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Mates we’re transitioning to a digital world and although it’s challenging there are also some awesome benefits from it.

This week I’ve been running virtual workshops with young people through the City of Palmerston Youth Program. We’ve run workshops on comedy, photography/videography and creating your own blog/website.

It’s a crazy thing to move interactive workshops online – definitely presenting me with some obstacles and creative thinking challenges. But so far they’ve gone pretty well – I think being able to connect during iso is a great outcome in itself.

Anyway, thought I’d share 5 lessons from running virtual workshops in case these help you in what your delivering.

  1. Open the room early and let people have conversations, connect and get comfortable before you launch into anything.
    • Socialising is so important when we are in isolation, and when you run a face to face workshop it’s one of the most important development aspects. Try to encourage interaction and prompt people to engage with each other before the workshop starts.
  2. Don’t panic if they’re quiet
    • This was a big one for me. I’m so used to bouncing off people when I teach, so it’s been a bit grounding exercise to allow for silence and not read too much into how people react to the content. It’s hard to respond in real time in a virtual workshop and a lot of the time people have their microphones on mute so don’t let silence ruin your flow.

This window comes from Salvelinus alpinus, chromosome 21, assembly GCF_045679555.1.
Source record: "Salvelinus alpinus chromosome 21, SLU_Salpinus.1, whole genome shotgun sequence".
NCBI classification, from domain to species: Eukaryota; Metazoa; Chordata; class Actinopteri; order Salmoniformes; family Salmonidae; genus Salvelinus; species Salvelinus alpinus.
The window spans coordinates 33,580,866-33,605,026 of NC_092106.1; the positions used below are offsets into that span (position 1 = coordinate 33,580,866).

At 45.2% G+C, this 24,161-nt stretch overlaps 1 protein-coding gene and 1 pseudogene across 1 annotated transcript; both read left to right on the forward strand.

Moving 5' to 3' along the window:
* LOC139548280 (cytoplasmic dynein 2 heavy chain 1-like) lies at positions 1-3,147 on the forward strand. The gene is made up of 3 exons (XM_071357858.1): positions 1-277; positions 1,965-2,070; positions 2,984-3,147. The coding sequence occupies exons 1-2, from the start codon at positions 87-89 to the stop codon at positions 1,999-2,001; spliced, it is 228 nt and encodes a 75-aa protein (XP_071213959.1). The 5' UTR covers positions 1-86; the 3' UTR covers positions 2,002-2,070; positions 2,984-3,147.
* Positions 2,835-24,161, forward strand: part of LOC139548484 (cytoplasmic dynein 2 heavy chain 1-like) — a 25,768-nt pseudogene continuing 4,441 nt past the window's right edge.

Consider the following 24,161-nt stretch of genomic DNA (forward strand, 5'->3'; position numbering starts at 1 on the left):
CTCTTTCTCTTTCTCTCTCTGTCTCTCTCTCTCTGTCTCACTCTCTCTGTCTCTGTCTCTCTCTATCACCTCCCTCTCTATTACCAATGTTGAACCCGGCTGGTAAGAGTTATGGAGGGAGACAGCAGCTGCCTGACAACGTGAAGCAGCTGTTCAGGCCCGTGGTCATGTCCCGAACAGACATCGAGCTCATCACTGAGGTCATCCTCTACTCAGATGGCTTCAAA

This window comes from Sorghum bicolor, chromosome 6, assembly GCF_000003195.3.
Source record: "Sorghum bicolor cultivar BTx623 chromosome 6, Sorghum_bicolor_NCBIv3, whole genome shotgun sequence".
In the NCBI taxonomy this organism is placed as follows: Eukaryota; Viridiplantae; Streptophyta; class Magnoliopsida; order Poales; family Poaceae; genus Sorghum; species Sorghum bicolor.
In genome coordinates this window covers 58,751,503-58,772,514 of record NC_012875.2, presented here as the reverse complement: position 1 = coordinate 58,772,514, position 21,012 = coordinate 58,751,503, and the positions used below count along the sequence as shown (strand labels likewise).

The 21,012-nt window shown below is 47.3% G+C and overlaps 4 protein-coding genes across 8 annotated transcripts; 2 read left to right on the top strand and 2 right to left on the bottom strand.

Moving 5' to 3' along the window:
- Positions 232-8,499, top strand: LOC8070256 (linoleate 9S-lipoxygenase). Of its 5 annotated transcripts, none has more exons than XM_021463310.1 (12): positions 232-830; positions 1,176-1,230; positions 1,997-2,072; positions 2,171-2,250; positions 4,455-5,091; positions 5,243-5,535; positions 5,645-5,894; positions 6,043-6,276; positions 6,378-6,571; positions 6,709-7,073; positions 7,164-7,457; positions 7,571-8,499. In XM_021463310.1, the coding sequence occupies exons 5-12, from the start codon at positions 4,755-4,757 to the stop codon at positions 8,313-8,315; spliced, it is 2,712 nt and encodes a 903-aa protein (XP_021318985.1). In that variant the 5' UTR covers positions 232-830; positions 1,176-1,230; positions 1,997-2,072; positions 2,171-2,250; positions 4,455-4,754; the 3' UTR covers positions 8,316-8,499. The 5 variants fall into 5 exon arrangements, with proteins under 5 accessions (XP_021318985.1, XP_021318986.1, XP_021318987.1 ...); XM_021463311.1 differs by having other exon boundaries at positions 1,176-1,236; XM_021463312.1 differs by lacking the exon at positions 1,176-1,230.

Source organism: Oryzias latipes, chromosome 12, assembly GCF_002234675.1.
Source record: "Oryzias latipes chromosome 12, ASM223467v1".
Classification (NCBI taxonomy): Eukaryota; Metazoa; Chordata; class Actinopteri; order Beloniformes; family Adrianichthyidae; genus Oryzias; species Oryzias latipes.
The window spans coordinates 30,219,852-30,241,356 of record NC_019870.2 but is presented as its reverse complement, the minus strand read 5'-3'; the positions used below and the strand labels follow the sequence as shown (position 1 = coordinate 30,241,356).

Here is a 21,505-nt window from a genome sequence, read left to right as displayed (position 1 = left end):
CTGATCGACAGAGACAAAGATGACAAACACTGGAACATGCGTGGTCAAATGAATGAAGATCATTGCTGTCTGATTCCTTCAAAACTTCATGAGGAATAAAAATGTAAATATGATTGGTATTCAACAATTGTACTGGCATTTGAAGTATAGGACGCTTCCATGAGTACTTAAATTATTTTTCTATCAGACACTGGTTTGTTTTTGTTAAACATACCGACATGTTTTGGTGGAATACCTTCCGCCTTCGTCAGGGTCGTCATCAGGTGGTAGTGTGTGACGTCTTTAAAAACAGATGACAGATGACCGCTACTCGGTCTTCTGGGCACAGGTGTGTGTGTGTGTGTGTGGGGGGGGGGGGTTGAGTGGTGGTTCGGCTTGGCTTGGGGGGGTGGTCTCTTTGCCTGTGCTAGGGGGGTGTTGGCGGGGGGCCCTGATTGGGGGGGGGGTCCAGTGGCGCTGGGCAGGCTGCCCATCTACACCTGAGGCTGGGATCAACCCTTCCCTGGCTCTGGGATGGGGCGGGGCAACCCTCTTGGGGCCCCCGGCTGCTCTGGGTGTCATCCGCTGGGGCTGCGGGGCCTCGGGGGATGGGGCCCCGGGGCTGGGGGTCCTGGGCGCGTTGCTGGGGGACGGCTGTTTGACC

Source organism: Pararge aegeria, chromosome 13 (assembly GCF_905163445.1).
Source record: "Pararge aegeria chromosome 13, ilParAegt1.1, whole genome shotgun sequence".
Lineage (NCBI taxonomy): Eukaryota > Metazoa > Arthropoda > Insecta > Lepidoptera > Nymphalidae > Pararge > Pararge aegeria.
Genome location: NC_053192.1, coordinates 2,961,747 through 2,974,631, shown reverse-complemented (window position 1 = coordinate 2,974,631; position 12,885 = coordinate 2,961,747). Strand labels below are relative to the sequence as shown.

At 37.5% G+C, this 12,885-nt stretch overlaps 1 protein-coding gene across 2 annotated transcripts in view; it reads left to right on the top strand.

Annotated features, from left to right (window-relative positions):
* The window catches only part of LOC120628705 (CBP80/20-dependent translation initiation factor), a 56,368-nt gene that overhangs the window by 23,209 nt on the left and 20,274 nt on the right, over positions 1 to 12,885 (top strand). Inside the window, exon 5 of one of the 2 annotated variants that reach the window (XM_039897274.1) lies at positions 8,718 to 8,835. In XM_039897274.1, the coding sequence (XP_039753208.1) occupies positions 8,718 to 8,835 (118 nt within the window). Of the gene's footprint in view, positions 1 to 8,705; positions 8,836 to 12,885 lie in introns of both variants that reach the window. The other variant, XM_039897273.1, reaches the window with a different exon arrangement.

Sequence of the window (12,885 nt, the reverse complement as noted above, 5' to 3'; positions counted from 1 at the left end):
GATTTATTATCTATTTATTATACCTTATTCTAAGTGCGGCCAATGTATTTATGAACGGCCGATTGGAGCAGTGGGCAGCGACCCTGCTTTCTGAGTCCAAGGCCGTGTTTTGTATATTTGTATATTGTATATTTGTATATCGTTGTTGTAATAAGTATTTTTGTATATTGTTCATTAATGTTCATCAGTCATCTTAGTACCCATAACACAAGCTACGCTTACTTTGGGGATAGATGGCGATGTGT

3. Control the sound and the flow
    • I ask people in my workshops to turn their microphones on mute unless they’re talking to stop back ground noise and typing sounds interrupting the workshop. I also try to direct the conversations a little so that people don’t talk over the top of each other. This is also proving useful at getting the ‘quieter’ participants to actively engage as everyone has their moment to chat.
  4. It’s challenging but make it interactive
    • This is one element that I’m still working on, but I’ve found when you build in exercises for people to do at home between the workshop information it makes it a whole heap more fun and memorable. It’s also good for people to be able to share in these spaces – so creating opportunities for that will help them get the most out of what they’re learning
  5. Chill out and enjoy it
    • Look, we are all learning and developing new skills daily ATM. I think it’s important to be kind to yourself and not expect perfection right away. People are keen to connect and enjoy the experience of a virtual workshop without it being perfect. I also find that when I’m having fun the information and the interaction flows a lot smoother – so chill out, focus on the people in the virtual space and enjoy the fact you have human connection.

Always happy to provide mentoring, advice and support for people transitioning their workshops and activities online. This digital adaption is fast changing and important for us to get a grasp on. Touch base if you’d like more information.


Amy Hetherington

Amy has a jack-of-all-trades tool kit of communications skills and heaps of energy. She offers services including content creation, videography, photography, publicity, community engagement, social media and MCing and comedy to help Northern Territory people connect with events, organisations, causes and celebrations. Amy is passionate about creating content and sharing stories in a fun, enjoyable and amiable style. She’s heavily involved in the NT community and would love to add some fun and engagement to your next project.